Here's a link to a thought-provoking Shaffer-Gee paper on gaming and education (Before every child is left behind: epistemic games can solve the coming crisis in education).
It illustrates some of the advantages of RPGs for problem solving. In Madison 2200, players work as urban planners to redesign a downtown pedestrian mall. Games like these can provide a unique opportunity for individualized complex problem solving - but how the games are combined with conventional instruction will be crucial.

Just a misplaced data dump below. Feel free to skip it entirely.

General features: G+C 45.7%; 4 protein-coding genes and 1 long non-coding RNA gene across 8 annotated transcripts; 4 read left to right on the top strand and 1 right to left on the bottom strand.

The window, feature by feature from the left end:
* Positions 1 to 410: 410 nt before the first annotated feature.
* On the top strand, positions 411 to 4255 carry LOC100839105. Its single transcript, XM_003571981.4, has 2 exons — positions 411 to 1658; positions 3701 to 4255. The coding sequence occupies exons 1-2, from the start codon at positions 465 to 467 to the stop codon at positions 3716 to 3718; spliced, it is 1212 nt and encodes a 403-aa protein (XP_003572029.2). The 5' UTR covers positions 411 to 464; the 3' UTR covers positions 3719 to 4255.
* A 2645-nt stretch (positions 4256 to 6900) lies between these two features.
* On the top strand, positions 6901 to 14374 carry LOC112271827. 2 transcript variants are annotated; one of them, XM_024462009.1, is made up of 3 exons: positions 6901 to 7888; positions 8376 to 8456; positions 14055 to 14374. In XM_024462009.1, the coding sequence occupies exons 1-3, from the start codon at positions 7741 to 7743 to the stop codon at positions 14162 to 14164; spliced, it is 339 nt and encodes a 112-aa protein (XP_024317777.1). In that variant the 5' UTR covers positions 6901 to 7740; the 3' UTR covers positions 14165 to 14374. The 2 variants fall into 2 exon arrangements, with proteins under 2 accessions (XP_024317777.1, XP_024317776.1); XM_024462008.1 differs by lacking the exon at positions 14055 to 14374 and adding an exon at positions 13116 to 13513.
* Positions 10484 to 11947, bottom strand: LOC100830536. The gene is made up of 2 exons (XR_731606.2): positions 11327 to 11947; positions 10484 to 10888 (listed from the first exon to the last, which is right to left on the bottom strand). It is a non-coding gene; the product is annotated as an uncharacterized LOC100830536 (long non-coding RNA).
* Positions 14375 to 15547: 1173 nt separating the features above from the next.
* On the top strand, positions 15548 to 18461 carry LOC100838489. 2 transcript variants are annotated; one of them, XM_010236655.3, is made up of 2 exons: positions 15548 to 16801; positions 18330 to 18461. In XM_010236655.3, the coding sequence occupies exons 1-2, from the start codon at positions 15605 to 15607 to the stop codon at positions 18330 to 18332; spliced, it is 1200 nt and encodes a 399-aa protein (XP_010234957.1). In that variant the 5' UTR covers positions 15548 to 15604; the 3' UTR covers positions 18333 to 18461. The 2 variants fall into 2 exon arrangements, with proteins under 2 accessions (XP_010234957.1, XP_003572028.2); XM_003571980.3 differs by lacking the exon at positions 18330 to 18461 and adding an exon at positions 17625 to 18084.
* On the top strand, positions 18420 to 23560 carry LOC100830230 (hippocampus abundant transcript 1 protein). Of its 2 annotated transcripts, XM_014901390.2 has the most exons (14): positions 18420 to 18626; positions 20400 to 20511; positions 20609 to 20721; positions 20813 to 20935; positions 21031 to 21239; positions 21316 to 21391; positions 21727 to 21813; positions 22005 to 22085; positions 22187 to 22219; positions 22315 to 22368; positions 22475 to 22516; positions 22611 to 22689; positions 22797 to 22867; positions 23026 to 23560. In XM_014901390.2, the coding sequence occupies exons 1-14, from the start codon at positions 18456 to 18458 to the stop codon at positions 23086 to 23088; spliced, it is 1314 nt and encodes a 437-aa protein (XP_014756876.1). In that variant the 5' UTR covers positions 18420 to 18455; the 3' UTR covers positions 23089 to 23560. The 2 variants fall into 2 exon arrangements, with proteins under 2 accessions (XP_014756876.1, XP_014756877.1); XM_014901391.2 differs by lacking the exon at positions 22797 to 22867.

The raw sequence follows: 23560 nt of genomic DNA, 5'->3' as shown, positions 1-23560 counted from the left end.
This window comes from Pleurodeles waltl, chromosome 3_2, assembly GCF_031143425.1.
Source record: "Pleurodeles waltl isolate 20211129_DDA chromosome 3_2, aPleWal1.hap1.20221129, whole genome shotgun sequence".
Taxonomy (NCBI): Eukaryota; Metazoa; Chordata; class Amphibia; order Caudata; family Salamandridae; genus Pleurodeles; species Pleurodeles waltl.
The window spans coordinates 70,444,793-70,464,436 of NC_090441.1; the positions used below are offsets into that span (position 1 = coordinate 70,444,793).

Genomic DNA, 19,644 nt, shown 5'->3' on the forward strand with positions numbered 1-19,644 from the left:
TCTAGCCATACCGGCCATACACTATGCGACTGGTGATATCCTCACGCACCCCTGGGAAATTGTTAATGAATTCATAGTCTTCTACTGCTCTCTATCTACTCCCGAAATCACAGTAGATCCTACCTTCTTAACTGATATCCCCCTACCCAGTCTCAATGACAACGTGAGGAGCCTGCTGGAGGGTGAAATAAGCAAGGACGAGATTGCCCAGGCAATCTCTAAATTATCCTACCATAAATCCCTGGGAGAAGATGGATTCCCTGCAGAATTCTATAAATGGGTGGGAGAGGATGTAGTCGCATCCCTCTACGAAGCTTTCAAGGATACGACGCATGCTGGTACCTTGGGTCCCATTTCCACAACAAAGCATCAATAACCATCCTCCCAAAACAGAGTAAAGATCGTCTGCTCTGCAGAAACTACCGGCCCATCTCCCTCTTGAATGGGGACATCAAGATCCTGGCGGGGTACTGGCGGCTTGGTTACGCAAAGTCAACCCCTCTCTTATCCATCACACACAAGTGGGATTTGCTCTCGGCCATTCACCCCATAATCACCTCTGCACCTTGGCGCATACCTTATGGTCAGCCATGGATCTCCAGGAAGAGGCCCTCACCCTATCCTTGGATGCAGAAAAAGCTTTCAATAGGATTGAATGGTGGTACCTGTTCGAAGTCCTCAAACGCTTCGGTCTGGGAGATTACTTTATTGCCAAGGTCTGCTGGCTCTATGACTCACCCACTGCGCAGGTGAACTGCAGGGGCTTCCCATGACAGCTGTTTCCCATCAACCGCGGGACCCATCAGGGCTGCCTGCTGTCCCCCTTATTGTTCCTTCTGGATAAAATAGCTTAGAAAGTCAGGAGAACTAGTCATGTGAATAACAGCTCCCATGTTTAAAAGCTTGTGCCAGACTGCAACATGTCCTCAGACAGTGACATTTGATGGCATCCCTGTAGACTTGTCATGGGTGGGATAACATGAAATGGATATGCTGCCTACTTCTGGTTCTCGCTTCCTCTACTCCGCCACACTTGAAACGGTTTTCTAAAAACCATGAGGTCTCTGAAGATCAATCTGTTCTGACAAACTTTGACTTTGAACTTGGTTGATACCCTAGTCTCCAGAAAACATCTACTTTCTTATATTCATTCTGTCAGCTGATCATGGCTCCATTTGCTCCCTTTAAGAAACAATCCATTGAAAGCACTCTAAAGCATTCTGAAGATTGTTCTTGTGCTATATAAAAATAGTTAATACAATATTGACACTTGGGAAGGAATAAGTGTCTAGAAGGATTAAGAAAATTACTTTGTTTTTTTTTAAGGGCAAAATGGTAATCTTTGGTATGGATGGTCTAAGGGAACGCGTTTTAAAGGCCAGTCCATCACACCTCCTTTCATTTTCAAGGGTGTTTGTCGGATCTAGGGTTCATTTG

It's not hard to find examples of gaming students taking an unthinking approach to playing. Left to their own devices, many students could become lost, mimic the paying of others, or try to cheat. It's possible to not learn anything by playing games, but of course the same could be said for sitting in class.
Gaming and Education